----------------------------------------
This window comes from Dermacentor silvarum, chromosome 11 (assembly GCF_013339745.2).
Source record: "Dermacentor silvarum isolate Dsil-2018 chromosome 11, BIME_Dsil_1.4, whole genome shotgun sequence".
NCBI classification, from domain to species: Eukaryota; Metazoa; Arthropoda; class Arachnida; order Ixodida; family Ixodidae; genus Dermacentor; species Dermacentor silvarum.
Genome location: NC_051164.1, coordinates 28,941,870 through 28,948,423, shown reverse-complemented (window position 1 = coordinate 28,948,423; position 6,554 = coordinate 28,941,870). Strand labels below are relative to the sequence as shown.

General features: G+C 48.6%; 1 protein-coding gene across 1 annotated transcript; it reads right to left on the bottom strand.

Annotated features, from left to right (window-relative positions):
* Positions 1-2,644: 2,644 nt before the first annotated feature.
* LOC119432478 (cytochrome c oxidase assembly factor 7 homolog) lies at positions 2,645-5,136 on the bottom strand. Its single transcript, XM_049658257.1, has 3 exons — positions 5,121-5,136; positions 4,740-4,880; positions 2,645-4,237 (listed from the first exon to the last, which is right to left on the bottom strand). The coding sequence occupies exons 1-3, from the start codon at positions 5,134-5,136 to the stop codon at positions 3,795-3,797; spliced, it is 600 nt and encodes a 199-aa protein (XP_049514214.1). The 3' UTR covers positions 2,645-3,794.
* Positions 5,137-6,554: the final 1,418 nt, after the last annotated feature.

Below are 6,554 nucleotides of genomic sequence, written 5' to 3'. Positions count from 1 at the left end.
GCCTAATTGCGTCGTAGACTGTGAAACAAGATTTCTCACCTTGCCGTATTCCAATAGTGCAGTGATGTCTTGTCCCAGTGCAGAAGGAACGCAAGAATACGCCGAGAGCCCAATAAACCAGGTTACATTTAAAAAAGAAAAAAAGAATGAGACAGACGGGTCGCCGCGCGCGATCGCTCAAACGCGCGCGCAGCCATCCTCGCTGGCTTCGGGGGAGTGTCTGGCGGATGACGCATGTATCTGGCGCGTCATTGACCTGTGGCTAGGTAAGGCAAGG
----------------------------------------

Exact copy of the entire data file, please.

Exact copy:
This window comes from Dermacentor silvarum, chromosome 11 (assembly GCF_013339745.2).
Source record: "Dermacentor silvarum isolate Dsil-2018 chromosome 11, BIME_Dsil_1.4, whole genome shotgun sequence".
NCBI classification, from domain to species: Eukaryota; Metazoa; Arthropoda; class Arachnida; order Ixodida; family Ixodidae; genus Dermacentor; species Dermacentor silvarum.
Genome location: NC_051164.1, coordinates 28,941,870 through 28,948,423, shown reverse-complemented (window position 1 = coordinate 28,948,423; position 6,554 = coordinate 28,941,870). Strand labels below are relative to the sequence as shown.

General features: G+C 48.6%; 1 protein-coding gene across 1 annotated transcript; it reads right to left on the bottom strand.

Annotated features, from left to right (window-relative positions):
* Positions 1-2,644: 2,644 nt before the first annotated feature.
* LOC119432478 (cytochrome c oxidase assembly factor 7 homolog) lies at positions 2,645-5,136 on the bottom strand. Its single transcript, XM_049658257.1, has 3 exons — positions 5,121-5,136; positions 4,740-4,880; positions 2,645-4,237 (listed from the first exon to the last, which is right to left on the bottom strand). The coding sequence occupies exons 1-3, from the start codon at positions 5,134-5,136 to the stop codon at positions 3,795-3,797; spliced, it is 600 nt and encodes a 199-aa protein (XP_049514214.1). The 3' UTR covers positions 2,645-3,794.
* Positions 5,137-6,554: the final 1,418 nt, after the last annotated feature.

Below are 6,554 nucleotides of genomic sequence, written 5' to 3'. Positions count from 1 at the left end.
GCCTAATTGCGTCGTAGACTGTGAAACAAGATTTCTCACCTTGCCGTATTCCAATAGTGCAGTGATGTCTTGTCCCAGTGCAGAAGGAACGCAAGAATACGCCGAGAGCCCAATAAACCAGGTTACATTTAAAAAAGAAAAAAAGAATGAGACAGACGGGTCGCCGCGCGCGATCGCTCAAACGCGCGCGCAGCCATCCTCGCTGGCTTCGGGGGAGTGTCTGGCGGATGACGCATGTATCTGGCGCGTCATTGACCTGTGGCTAGGTAAGGCAAGG